I do enjoy school and building my knowledge in land information space especially as the information environment keeps evolving. In 2008, I applied and was awarded an Erasmus Mundus Lot 10 scholarship to further my studies at the Faculty of Geoinformation and Earth Observation Sciences (ITC), University of Twente, in the Netherlands where I graduated with a Master of Science in Governance and Spatial Information Management in March 2010. I worked in other private firms but in December 2010, I got a job at the Directorate of Survey and Mapping in the then Ministry of Land Reform as a Cartographer responsible for cartographic products quality control, georeferencing, mapping, and supervision. This was a game-changer as I was in the government space contributing to the decisions on land information systems. During my work at the directorate of Survey and Mapping, I was involved in the Coastal Sensitivity Mapping and Electoral Mapping projects. Both projects were important for their use of geographical information systems in managing resources and decision-making processes.
However, the pull to be a teacher was strong and in July 2014 I started work as a lecturer of land administration at NUST responsible for courses such as land policies and institutions, land tenure management, Governance and Spatial information Management and later coordination of Work Integrated Learning. I found teaching interesting as I can relate my work experience to my lessons. I also needed to be an expert in my field. I decided to apply for a PhD to help meet that dream, for my students, my colleagues, and most especially for me. I am currently pursuing a Doctorate of Spatial Science with NUST with sponsorship from DAAD under the NELGA program. The scholarship experience is overwhelming, always meeting and interacting with people from different backgrounds and exchanging knowledge. Through this scholarship, I got an opportunity to attend a summer school in Frankfurt, Germany in 2018, after which I was taken up as an assistant tutor from 2019 to date. My research interests are public sector geoinformation management, land tenure management and governance.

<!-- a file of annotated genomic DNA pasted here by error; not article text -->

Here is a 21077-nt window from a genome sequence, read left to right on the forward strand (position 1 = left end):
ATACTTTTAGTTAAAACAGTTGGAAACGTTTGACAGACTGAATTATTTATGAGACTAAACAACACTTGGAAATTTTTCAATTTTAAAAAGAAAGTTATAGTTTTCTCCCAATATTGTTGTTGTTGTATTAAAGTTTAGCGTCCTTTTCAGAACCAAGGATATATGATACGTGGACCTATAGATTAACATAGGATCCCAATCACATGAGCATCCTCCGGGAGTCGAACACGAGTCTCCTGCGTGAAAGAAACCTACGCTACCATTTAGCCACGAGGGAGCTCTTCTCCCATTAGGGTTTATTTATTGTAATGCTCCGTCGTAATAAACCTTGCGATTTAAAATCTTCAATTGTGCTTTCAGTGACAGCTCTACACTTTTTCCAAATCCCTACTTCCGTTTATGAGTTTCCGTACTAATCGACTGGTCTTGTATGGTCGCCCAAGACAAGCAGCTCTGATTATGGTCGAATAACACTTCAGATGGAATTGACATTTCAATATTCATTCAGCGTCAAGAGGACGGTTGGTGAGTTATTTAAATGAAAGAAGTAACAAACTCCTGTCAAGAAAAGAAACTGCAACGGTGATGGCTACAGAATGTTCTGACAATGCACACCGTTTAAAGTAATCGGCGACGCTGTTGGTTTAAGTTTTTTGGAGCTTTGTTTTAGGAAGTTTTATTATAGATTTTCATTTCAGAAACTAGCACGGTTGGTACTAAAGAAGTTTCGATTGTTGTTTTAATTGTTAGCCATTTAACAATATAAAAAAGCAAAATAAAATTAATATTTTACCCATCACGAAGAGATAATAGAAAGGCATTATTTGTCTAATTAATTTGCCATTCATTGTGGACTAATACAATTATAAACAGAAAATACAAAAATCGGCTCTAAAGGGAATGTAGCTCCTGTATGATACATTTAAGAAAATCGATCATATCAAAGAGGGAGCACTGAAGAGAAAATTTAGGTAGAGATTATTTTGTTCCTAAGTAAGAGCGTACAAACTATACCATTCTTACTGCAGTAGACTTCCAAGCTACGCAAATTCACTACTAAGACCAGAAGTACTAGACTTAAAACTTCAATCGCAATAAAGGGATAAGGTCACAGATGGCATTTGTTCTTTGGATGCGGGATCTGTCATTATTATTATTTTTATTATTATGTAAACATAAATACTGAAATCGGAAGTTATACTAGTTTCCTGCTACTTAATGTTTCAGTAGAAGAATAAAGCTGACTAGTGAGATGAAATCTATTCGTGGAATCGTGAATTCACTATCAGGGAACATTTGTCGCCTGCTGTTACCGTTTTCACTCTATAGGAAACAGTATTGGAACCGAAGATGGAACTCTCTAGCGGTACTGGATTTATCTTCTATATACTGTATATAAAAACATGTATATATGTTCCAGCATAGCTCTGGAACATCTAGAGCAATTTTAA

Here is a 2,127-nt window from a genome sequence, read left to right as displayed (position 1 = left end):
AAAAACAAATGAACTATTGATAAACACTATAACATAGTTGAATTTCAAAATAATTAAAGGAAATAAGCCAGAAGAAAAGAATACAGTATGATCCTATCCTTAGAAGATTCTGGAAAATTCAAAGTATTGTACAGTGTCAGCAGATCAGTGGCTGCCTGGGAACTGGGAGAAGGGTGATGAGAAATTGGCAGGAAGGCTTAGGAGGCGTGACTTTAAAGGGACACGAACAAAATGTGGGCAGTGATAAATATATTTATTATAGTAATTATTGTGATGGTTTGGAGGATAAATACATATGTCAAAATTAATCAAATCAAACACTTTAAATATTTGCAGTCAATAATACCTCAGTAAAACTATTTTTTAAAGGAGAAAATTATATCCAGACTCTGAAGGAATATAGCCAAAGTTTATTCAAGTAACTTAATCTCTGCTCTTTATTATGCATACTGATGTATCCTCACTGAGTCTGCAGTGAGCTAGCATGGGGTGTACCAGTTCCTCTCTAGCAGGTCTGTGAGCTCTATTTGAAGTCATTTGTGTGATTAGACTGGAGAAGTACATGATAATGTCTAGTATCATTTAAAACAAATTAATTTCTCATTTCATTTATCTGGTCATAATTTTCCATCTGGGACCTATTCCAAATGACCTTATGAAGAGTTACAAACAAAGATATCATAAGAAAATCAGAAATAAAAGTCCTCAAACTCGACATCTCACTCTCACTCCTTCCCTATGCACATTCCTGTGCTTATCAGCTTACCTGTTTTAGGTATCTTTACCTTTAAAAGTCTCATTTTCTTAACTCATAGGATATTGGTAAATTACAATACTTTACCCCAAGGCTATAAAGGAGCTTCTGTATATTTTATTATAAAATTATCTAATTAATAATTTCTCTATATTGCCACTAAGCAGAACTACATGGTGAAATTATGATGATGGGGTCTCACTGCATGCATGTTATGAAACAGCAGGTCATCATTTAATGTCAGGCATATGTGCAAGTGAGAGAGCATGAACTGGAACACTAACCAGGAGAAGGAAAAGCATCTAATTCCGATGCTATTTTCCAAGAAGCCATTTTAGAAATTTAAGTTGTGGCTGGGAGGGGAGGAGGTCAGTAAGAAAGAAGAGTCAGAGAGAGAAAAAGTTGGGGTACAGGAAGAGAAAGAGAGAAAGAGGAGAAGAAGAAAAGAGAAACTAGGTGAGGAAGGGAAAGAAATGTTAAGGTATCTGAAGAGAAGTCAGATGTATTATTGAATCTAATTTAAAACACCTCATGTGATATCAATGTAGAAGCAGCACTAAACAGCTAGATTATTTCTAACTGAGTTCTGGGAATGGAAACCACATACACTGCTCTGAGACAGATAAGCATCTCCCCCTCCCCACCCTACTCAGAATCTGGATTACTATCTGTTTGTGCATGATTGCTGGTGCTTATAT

At the beginning of my scholarship, I had little knowledge of research, I struggled a lot in conceptualising ideas, however, due to many events organised under the DAAD/NELGA scholarship programme, my understanding of many general land administration concepts has improved.
It has not been easy combining my academic aspirations and my being a mum of four beautiful children. However, I enjoy the challenges that comes with providing for them and meeting my academic needs. I count myself blessed and cherish all the experiences and opportunities.
After the completion of my study, I would like to start a programme to train young Namibians in research methodologies as we lack local capacity in this area. It is believed that decision-makers do not read journal articles but the information I get, I try to pass on in my classes and in the form of opinion pieces in the local newspapers as it can reach the local community in different capacities. I also want to see the improvement, implementation and use of spatial data in decision making at the lower levels of public administration.